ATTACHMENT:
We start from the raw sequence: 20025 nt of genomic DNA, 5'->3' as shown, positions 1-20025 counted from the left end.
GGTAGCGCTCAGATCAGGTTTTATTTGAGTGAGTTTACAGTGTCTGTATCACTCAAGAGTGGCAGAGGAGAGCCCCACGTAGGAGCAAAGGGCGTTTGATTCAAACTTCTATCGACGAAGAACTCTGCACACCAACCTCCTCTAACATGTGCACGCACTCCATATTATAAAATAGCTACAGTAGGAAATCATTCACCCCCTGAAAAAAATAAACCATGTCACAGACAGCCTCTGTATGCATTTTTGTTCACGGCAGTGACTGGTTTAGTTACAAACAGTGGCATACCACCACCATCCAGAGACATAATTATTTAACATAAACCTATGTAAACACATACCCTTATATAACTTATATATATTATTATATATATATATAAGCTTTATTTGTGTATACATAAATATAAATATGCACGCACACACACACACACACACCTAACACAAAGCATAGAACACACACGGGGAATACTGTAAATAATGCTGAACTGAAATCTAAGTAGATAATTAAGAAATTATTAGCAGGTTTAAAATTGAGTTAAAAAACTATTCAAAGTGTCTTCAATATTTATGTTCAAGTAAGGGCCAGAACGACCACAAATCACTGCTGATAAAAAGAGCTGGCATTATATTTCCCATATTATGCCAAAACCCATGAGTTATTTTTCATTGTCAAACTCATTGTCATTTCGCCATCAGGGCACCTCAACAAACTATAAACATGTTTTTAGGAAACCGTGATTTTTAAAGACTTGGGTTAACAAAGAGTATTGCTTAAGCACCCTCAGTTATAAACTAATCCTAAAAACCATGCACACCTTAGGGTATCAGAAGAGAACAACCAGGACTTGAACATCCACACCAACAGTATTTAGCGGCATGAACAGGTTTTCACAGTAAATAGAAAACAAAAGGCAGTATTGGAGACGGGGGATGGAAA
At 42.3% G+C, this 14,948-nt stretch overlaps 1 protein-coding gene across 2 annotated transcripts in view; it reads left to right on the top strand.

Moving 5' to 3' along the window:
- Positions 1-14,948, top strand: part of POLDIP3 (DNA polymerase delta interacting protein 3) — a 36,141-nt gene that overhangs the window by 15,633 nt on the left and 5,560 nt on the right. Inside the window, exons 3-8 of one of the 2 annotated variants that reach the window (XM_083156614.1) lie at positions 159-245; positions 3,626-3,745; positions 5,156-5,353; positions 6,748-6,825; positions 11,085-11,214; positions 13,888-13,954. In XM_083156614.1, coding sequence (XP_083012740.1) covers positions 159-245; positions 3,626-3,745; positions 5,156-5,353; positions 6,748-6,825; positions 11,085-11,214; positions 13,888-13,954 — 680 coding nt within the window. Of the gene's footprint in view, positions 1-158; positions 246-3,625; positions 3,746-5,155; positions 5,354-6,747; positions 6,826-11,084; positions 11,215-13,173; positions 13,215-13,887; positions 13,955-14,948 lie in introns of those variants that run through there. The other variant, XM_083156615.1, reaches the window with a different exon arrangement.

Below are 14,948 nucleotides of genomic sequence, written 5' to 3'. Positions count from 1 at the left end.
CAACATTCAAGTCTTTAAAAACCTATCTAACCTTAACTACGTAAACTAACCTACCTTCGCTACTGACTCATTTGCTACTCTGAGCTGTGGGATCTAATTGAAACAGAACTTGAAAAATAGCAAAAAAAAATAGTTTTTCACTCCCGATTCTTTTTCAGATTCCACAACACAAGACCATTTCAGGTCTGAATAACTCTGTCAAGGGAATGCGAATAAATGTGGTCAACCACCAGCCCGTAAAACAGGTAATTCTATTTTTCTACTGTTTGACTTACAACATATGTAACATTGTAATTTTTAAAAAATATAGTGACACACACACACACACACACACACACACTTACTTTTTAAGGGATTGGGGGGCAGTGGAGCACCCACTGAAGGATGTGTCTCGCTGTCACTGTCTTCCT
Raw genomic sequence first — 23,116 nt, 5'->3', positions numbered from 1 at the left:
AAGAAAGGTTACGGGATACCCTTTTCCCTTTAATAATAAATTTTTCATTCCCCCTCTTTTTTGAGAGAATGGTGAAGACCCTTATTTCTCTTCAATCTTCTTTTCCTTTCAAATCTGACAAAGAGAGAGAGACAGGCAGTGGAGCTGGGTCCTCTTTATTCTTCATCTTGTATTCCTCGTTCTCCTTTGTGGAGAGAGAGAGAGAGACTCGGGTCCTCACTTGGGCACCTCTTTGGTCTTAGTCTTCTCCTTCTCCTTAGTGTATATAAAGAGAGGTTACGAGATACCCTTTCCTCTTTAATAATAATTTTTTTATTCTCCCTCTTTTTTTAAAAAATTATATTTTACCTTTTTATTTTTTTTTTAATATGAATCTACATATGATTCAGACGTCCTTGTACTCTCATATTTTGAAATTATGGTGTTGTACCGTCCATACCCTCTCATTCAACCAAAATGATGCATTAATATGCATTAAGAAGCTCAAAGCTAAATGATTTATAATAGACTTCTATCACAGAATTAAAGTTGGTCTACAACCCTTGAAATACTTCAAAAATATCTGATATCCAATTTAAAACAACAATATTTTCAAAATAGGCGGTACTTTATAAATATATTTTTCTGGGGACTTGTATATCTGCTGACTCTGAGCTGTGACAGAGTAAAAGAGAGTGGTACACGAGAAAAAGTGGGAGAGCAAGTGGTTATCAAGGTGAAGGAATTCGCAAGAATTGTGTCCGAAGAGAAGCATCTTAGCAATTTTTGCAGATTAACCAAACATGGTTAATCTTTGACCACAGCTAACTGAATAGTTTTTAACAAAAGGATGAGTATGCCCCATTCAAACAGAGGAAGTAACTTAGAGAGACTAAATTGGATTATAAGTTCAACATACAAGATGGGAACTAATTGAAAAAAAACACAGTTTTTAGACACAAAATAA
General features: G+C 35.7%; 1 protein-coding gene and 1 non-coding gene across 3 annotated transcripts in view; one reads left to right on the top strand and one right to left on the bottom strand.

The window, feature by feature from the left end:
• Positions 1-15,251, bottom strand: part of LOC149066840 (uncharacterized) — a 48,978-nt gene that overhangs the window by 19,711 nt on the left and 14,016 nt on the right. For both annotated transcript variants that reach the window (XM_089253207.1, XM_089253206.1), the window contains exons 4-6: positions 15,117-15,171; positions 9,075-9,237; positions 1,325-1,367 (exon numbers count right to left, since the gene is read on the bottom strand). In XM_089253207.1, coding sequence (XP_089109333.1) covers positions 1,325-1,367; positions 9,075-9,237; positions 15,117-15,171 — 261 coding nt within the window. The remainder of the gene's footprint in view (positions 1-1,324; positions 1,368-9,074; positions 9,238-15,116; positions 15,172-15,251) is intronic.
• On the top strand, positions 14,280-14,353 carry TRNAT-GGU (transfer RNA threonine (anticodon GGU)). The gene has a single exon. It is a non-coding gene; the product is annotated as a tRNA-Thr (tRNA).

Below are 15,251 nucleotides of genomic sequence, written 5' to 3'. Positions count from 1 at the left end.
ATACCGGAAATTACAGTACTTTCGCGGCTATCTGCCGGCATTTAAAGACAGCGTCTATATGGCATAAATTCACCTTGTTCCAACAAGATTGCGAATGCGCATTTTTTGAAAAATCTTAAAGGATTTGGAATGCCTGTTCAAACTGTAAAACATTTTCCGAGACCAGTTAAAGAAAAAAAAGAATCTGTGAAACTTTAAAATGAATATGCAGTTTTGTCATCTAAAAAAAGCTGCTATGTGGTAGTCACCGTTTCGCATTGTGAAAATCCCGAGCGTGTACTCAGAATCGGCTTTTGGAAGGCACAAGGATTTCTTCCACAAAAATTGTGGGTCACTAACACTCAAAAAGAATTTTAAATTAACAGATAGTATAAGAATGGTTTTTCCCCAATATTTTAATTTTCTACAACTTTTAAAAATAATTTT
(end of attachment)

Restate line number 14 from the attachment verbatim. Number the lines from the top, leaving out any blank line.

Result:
Below are 15,251 nucleotides of genomic sequence, written 5' to 3'. Positions count from 1 at the left end.